Friday, March 18, 2011

Davis Bayou CG, Gulf Shore National Seashore, Ocean Springs, MS

We were in Mississippi for three nights and two days, staying at Davis Bayou Campground, which is part of the Gulf Islands National Seashore. This campground is not on all maps. The price with a Senior Pass is $8 with electricity and water. If you go there with GPS coordinates be careful. Our GPS brought us into the bikepath on the west side of the park. We had to unhook the car, drive back to Hwy 90, and drive farther east to find the entrance.

Dean loves a campfire and this was the first location that we could have a fire since we left west Texas. He has a great way of collecting fire while bike riding.

We hiked th trails in the park and did some bike riding.

There was one aligator that sunned on the bank opposite a bridge in the park. One day (while some fishermen were fishing on the bridge) he swam over to the bridge and I got some great pictures.

We drove into Biloxi and visited the Jeferson Davis Home, Beauvoir, and took a tour. The home has a great view of the water. After Jefferson Davis and a couple of other owners, Beauvoir was turned into a home for Confederacy veterans. It was heavily damaged in Hurricane Katrina but was restored to its original shape. Dean and I enjoyed the rocking chairs on the large front porch while waiting for our tour.

Monday, March 14, 2011

Amato's Winery and New Orleans

After leaving Betty’s in Abbeville we stopped at Amato’s Winery outside of Independence, LA. We found Amato’s through Harvest Hosts. For those of you that do not know about Harvest Hosts I am enclosing their website:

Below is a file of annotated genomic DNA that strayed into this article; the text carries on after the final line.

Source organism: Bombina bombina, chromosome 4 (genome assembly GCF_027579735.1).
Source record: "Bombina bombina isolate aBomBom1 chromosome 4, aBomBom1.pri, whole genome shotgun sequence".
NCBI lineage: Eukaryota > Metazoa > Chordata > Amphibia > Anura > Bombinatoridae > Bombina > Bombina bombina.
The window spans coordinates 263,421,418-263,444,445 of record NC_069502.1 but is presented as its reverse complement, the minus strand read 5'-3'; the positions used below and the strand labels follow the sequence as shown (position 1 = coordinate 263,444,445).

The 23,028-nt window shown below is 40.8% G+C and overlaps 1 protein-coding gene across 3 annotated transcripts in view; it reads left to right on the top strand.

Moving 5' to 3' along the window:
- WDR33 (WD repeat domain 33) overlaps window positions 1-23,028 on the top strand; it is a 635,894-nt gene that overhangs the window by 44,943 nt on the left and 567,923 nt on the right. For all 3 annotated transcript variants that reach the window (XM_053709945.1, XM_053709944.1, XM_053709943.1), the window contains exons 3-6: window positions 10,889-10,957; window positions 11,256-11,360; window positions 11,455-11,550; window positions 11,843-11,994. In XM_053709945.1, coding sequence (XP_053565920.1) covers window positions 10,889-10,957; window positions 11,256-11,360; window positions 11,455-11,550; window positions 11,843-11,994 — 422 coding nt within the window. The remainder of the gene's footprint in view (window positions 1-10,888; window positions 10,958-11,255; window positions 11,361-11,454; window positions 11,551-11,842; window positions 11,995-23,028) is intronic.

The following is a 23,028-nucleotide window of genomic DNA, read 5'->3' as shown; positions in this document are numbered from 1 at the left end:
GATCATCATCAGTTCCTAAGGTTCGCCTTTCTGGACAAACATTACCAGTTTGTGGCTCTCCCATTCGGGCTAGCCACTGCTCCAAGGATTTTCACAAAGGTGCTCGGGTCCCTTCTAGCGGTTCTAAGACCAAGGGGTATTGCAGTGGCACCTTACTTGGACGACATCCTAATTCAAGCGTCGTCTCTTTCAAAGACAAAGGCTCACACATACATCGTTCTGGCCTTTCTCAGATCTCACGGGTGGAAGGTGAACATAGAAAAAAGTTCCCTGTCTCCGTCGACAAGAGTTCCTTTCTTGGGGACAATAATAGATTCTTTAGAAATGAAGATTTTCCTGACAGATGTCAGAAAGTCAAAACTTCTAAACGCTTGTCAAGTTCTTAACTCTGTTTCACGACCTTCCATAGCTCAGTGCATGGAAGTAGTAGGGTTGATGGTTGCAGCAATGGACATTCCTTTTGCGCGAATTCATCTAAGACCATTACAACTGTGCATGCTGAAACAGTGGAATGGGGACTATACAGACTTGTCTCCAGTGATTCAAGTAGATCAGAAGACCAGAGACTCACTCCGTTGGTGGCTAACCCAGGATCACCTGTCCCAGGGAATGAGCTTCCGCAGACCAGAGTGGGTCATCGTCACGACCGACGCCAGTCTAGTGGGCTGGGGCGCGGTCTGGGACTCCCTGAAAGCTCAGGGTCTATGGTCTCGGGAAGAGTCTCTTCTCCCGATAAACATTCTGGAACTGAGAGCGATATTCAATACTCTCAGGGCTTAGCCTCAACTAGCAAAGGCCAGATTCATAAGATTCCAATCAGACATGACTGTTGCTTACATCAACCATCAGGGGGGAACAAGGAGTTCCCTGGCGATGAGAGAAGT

We plan on using these hosts a lot on our trip. If you join Harvest Hosts, mention my name.

Amato’s was a beautiful setting in the country with a pond, fields, and lots of trees. Henry and Jesse were very busy getting out cases of wine for an upcoming festival. They were very hospitable and even suggested some festivals to see while in the area.

On Saturday we went to New Orleans to see the French Quarter. We drove on Hwy 55 down to Interstate 10. Dean was amazed at the amount of water; we drove over 33 miles of highway that was elevated on concrete pillars between Lake Maurepas and Lake Pontchartrain. The day before we drove over Atchfalaya Basin between Lafayette and Baton Rouge with miles and miles of elevated highway. No wonder the nickname for this state is the Wetlands.

We walked around the French Quarter seeing all the famous landmarks: Jackson Square, St. Louis Cathedral, French Market, Preservation Hall, and the Mississippi River. Bourbon Street is lined with bars and restaurants. We had lunch on Bourbon St at the Cajun Cabin and tried some Cajun specialties: crawfish ettouffee and red beans and rice. Then we walked down Royal Street, which I thought was the highlight of the day. This street was closed off to traffic and street musicians and magicians were performing along the street. I bought a CD of one singing group and had my picture taken with them. We really enjoyed our day in the French Quarter. Maybe the next time we come it will be for Mardi Gras!

Jackson Squrare, St. Louis Catherdral, and carriage rides off Decatur Street.

Dean leaning on the oil lamps. The balconies were still decorated a week after Mardi Gras.

One of the bands playing on Royal Street. This guy could puff out his cheeks like Louis Armstrong.

Jay-Ray & Gee Trio on Royal Street.